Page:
Review: Crate digging in the Northern Soul scene is the gift that keeps on giving - an endless quest for rarer and rarer gems. Here Beatnik present a new collection that features nine classic Motown and Northern Soul cuts which have been sensitively retouched by some contemporary talent. Highlights include the celebratory, fizzy soul jam "Soul On Fire" by Shaka Loves You (yes, the one sampled by Beyonce), a Junkie XL-style makeover of Martha & The Vandellas on "Nowhere To Go" and Mak & Mr Bristow's muscled up take on The Rascals - "Olympic Lovin".
Review: Should you want to turn your place into a swinging cantina let Beatnik City's first release of The Latin Leaks be your soundtrack, and slam those tequila's to "Uhh! Ahh". There's some sampled Wu Tang thrown in among a clamour of drums in "Shimmy Cumbia", while tempos are lowered in "Lift Ma Soul". For some electro-swing vibes check out "Golden Boy" and get tropical on "Real Smooth". Consider your next fiesta sorted!
Review: Destination 60s as Beatnik City follow up last year's breakthrough compendium "The Rio District" with an exploration of pop roots, contemporised by swinging breakbeats and premium party signatures. Instantly recognisable jams include the ill behaviour of Ree Keen's take on "Louie Louie" and the ongoing beat mischief of Fab Samperi's homage to Sonny & Cher but the slightly less obvious versions shouldn't be overlooked either... The frenetic harmonica-snapping of Leygo's "Loose Wheel" and the lounge-writhing slipper jazz of Mad Doc's "Nori's Gem". Authentic big beat business.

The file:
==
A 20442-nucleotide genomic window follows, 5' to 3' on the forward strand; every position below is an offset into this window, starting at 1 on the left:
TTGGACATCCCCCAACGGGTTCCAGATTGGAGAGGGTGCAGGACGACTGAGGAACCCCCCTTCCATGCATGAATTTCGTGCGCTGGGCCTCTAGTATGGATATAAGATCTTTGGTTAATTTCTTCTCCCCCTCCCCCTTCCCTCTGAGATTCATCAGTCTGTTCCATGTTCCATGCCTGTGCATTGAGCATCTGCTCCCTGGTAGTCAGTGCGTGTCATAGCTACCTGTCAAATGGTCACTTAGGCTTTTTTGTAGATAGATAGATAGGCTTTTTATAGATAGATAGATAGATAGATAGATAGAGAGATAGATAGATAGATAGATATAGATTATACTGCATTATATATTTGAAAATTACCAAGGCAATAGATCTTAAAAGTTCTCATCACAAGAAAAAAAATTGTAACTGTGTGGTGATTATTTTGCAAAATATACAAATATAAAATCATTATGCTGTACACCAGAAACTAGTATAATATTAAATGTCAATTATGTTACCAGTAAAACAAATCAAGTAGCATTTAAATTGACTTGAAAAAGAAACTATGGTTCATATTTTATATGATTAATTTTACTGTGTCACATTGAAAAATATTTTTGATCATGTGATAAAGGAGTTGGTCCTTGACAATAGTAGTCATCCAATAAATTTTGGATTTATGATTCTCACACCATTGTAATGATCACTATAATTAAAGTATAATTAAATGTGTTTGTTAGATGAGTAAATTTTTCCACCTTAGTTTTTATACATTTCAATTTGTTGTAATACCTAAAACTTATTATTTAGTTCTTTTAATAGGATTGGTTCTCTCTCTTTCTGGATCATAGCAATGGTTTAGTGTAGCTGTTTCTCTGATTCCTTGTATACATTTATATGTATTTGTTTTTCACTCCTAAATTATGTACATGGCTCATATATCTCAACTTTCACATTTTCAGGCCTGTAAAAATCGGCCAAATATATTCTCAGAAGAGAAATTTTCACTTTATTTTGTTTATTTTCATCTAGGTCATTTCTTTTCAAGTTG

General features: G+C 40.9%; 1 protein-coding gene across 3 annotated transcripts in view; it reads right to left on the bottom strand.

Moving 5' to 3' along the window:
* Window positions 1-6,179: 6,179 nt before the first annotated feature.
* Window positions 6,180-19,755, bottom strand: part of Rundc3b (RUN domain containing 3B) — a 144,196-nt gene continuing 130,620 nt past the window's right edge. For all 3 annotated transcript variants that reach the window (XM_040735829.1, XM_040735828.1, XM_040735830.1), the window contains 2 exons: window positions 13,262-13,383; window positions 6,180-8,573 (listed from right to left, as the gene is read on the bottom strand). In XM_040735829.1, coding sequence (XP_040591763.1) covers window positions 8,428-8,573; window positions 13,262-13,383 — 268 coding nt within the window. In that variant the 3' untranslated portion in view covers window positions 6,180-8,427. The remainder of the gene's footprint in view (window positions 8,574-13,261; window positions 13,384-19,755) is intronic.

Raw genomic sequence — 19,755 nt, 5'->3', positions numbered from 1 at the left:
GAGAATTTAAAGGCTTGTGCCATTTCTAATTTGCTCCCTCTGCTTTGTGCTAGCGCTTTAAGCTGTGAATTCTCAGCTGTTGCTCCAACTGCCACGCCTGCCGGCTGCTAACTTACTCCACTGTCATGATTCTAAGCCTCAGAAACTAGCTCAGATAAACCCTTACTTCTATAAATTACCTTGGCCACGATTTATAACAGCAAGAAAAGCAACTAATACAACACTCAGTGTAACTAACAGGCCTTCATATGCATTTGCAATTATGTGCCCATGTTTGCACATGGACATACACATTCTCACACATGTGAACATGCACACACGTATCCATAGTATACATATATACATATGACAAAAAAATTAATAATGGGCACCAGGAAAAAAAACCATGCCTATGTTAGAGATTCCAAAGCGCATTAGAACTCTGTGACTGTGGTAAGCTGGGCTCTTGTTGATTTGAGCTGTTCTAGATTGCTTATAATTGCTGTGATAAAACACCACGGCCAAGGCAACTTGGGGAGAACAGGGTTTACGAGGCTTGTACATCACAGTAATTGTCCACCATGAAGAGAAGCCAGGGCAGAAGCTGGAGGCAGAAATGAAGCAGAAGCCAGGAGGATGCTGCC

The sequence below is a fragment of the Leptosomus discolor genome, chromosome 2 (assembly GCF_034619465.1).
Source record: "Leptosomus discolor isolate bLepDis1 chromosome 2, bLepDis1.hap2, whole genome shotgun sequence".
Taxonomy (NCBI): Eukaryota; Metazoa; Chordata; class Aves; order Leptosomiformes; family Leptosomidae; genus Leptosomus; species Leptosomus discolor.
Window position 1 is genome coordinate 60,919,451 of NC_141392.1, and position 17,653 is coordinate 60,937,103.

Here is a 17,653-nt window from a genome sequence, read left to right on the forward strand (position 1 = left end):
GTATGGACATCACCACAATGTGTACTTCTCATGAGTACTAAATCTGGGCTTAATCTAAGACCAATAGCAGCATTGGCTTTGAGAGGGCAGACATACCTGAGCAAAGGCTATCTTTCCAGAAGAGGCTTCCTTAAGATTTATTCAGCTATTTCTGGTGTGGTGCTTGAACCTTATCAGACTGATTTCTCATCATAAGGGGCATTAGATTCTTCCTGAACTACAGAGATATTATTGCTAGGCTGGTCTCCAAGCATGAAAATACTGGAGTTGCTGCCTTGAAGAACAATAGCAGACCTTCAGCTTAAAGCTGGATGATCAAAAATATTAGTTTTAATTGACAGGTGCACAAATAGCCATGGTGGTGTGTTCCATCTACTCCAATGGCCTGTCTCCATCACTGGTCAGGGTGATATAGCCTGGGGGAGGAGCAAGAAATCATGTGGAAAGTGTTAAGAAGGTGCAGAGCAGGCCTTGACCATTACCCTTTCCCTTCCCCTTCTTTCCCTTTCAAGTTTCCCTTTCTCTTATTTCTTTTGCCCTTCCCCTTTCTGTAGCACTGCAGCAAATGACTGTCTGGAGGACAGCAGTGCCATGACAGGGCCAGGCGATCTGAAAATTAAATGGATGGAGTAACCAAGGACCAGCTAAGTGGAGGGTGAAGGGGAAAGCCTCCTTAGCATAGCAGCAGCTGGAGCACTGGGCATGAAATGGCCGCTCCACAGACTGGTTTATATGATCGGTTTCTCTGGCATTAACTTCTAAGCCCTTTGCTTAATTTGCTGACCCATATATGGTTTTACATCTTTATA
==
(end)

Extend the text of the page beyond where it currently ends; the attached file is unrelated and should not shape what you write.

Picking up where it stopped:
Review: Almost one year ago exactly, 'international funk barons', Beatnik City introduced us to their first selection of sensitively retouched northern souls gems on the first volume of this occasional series. Now having fully ingested all the goodness contain therein, we're ready for the next helping. There are ten new wonders to get lost in here. Highlights include hearing The Spinners' timeless melodies given a light and breezy Latin makeover on "Disco Shame", BadboE's smokin' breaks rework of a Velvelettes classic on "Breaking Down Motown" and finally Leygo's percussion-lead stomper, "Feels Good".